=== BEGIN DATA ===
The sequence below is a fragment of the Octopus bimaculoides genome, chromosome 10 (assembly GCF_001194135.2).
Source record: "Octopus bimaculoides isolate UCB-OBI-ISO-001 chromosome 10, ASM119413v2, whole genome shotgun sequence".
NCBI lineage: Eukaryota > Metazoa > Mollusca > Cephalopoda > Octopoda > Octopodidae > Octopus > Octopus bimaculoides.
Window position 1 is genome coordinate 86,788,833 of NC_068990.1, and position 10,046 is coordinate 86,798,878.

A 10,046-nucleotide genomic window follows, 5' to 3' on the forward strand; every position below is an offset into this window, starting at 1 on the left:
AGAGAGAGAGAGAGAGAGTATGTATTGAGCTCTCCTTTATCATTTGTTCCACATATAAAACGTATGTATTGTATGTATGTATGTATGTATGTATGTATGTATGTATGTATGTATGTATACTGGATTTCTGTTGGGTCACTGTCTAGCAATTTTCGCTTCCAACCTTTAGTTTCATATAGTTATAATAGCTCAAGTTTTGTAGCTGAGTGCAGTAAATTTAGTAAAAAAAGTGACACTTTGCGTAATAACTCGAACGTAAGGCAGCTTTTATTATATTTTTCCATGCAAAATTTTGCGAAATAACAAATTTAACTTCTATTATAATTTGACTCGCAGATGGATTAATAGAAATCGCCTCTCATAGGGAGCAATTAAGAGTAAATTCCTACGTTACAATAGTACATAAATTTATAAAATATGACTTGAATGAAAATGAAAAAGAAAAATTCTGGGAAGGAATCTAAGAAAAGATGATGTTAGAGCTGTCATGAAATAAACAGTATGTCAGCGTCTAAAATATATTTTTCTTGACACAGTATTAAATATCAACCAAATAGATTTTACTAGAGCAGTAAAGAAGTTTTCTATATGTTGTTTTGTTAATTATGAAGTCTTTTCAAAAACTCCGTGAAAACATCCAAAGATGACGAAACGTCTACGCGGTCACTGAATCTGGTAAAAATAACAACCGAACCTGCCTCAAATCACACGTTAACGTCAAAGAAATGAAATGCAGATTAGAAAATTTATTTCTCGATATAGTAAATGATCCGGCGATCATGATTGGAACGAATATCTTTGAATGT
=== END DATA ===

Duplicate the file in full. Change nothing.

The sequence below is a fragment of the Octopus bimaculoides genome, chromosome 10 (assembly GCF_001194135.2).
Source record: "Octopus bimaculoides isolate UCB-OBI-ISO-001 chromosome 10, ASM119413v2, whole genome shotgun sequence".
NCBI lineage: Eukaryota > Metazoa > Mollusca > Cephalopoda > Octopoda > Octopodidae > Octopus > Octopus bimaculoides.
Window position 1 is genome coordinate 86,788,833 of NC_068990.1, and position 10,046 is coordinate 86,798,878.

A 10,046-nucleotide genomic window follows, 5' to 3' on the forward strand; every position below is an offset into this window, starting at 1 on the left:
AGAGAGAGAGAGAGAGAGTATGTATTGAGCTCTCCTTTATCATTTGTTCCACATATAAAACGTATGTATTGTATGTATGTATGTATGTATGTATGTATGTATGTATGTATGTATGTATACTGGATTTCTGTTGGGTCACTGTCTAGCAATTTTCGCTTCCAACCTTTAGTTTCATATAGTTATAATAGCTCAAGTTTTGTAGCTGAGTGCAGTAAATTTAGTAAAAAAAGTGACACTTTGCGTAATAACTCGAACGTAAGGCAGCTTTTATTATATTTTTCCATGCAAAATTTTGCGAAATAACAAATTTAACTTCTATTATAATTTGACTCGCAGATGGATTAATAGAAATCGCCTCTCATAGGGAGCAATTAAGAGTAAATTCCTACGTTACAATAGTACATAAATTTATAAAATATGACTTGAATGAAAATGAAAAAGAAAAATTCTGGGAAGGAATCTAAGAAAAGATGATGTTAGAGCTGTCATGAAATAAACAGTATGTCAGCGTCTAAAATATATTTTTCTTGACACAGTATTAAATATCAACCAAATAGATTTTACTAGAGCAGTAAAGAAGTTTTCTATATGTTGTTTTGTTAATTATGAAGTCTTTTCAAAAACTCCGTGAAAACATCCAAAGATGACGAAACGTCTACGCGGTCACTGAATCTGGTAAAAATAACAACCGAACCTGCCTCAAATCACACGTTAACGTCAAAGAAATGAAATGCAGATTAGAAAATTTATTTCTCGATATAGTAAATGATCCGGCGATCATGATTGGAACGAATATCTTTGAATGT